Re your 10" lengths - profile longer lengths first and only then cut to 10"?
"Body armour" less important than push sticks - your hands are the most vulnerable bits of your body. Even more so with short and complicated workpieces.
 
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I’d love a new saw but I haven’t got any money for a better saw. And I haven’t got any space for a bigger saw. But recommendations are welcome in case I win the lottery (which I don’t play). I like the idea of the sliding table though.

It is heavy cast iron. It’s generally very well made. It’s just old. It has a 1.5hp motor which should be fine for the light cuts I’m doing.

I’ve fixed the drive belt tensioner this morning - the drive belt wasn’t as tight as necessary at some blade heights, which was causing vibration and contributing to the blade height dropping. I need to get some springs for it which will dampen vibration yet further.

Interestingly, it runs very smoothly with the table off. Much of the vibration seems to be related to the table. I reckon just greasing the table tilt mechanism may make a big difference.

I have it on a home made wooden stand. It’s not ideal, a couple of bags of sand would probably help. I could potentially weld up an angle iron stand.

The reason the fence isn’t totally stable is that the steel fence guide rail is flexing very slightly. No idea if it’s always done this but if I add another set screw to stabilise the guide rail that should fix it.

Sorting it out isn’t beyond the wit of man - I’ve refurbished some pretty complex machines in my time and this is comparatively very simple.

Any blade recommendations? 😉
 
That looks suspiciously like an old 'Royal' saw bench. I have one languishing in the corner of my workshop, which I use as a stand for my bandsaw. I believe that at one time it was sold under both the Tysack and Parry labels.

Mine is the slightly later, floor standing model, though the top was fabricated from sheet steel rather than cast. There was an additional refinement to the fence to stop it moving, which was a threaded rod that passed along the inside of the fence and engaged with a rectangular section of chromed steel at the back . This gripped the back of the saw table when a knurled knob was turned at the front of the fence. This didn't cure the problem entirely as I believe most of the problem in this regard stems from the flimsy chromed bar that the fence runs along..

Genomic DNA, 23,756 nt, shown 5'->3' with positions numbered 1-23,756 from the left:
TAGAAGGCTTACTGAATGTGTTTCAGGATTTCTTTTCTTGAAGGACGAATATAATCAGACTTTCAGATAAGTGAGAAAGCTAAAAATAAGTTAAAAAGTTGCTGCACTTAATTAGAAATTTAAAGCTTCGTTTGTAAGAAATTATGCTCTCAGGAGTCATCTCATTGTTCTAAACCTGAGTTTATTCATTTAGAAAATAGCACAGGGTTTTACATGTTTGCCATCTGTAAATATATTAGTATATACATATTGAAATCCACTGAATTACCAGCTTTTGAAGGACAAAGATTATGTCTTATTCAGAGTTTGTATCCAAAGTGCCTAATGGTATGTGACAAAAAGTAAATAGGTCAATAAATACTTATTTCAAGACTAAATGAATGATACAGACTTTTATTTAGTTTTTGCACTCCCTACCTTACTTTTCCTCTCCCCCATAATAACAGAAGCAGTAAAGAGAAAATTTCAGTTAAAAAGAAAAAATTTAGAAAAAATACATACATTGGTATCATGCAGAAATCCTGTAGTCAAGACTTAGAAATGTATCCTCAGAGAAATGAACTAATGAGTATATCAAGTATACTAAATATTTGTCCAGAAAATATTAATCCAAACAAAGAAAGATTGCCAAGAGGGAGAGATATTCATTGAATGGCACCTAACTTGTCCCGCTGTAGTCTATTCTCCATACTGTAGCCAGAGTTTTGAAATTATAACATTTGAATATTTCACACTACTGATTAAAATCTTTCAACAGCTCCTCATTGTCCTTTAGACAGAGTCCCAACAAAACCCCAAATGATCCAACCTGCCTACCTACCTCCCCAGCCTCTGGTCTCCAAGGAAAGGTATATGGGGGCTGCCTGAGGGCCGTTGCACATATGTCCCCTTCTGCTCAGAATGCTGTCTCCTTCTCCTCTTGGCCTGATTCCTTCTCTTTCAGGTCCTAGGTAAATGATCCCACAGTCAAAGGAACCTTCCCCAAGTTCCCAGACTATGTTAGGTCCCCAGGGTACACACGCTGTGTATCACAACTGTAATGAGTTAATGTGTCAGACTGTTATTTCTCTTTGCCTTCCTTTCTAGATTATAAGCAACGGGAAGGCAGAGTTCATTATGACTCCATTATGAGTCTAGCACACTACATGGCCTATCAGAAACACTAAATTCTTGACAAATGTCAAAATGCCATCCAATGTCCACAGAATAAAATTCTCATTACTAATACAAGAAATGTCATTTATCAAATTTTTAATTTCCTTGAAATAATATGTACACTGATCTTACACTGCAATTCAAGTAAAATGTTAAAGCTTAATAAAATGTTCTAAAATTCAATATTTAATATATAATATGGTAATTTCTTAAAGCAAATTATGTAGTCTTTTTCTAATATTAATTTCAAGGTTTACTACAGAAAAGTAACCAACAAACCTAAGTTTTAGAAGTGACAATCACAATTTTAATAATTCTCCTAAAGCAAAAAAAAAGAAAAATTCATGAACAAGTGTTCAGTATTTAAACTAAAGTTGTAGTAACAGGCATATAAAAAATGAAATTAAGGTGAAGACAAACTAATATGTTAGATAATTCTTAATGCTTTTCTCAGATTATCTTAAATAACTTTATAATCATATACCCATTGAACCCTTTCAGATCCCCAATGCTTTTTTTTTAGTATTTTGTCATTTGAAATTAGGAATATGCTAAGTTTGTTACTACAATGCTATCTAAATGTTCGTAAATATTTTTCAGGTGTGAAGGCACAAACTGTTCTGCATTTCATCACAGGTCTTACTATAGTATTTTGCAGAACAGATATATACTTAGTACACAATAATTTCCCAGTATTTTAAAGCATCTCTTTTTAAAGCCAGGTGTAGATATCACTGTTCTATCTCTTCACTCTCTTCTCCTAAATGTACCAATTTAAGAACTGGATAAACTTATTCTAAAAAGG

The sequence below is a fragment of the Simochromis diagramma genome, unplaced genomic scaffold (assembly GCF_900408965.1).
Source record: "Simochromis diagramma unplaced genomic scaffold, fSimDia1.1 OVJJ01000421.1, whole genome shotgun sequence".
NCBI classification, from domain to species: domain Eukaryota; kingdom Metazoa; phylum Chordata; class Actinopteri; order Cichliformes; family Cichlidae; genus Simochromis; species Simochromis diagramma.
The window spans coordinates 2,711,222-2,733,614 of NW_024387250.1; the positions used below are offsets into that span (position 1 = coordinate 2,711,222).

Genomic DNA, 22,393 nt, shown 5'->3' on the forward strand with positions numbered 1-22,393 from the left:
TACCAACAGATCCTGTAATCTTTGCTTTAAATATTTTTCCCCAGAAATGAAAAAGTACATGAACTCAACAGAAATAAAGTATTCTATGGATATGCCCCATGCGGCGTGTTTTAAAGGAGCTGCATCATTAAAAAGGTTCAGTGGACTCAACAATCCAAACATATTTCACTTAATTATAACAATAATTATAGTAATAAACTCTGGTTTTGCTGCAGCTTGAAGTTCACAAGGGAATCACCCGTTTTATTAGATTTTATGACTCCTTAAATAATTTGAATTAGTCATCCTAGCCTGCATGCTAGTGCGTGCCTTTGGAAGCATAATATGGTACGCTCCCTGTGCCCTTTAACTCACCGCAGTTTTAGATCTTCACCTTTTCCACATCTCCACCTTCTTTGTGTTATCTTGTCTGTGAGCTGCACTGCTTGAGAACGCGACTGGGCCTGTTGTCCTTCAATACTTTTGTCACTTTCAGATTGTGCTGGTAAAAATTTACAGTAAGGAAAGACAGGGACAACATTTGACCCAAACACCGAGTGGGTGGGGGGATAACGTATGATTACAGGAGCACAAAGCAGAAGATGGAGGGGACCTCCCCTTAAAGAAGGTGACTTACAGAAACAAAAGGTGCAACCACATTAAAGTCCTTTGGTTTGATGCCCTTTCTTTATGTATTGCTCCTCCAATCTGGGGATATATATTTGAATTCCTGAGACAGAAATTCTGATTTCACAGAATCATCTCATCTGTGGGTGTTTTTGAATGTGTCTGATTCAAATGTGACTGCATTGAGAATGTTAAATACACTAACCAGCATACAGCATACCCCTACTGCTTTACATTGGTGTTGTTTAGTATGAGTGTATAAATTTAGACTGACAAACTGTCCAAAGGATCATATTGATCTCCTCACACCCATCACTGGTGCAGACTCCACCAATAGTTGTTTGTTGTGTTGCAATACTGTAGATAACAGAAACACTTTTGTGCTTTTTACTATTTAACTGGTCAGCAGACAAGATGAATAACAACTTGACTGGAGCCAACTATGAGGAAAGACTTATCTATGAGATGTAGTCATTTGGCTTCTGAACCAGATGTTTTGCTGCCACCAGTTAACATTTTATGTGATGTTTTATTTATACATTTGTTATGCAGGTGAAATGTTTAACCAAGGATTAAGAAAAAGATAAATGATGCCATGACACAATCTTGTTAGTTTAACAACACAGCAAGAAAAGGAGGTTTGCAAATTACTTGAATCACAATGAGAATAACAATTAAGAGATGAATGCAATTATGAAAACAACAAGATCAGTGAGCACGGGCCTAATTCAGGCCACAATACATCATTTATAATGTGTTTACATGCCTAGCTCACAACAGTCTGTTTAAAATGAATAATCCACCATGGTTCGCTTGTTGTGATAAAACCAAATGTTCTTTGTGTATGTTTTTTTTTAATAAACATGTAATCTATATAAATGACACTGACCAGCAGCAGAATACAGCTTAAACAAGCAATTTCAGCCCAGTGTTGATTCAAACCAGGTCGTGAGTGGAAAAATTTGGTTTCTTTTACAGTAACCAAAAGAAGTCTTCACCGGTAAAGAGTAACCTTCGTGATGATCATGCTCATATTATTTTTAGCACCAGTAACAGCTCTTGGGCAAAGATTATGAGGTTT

I had to change the bearings at some stage, and remember being really surprised that they fitted inside what appeared to be a section of steel gas barrel.
There wasn't a sliding table that went with this particular saw, though I did manage to adapt a sliding table from an Elektra Beckum site saw, which worked well enough, for a while.

Niall
 
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I’d love a new saw but I haven’t got any money for a better saw. And I haven’t got any space for a bigger saw. But recommendations are welcome in case I win the lottery (which I don’t play). I like the idea of the sliding table though.
.....
Maybe look at a better base. Heavier stuff with a bigger footprint at least same spread as the table itself, and perhaps add weights.
 
let’s imagine that I did get a new one, budget around £1000. Requirements - accurate, compact, flexible.

What would people recommend?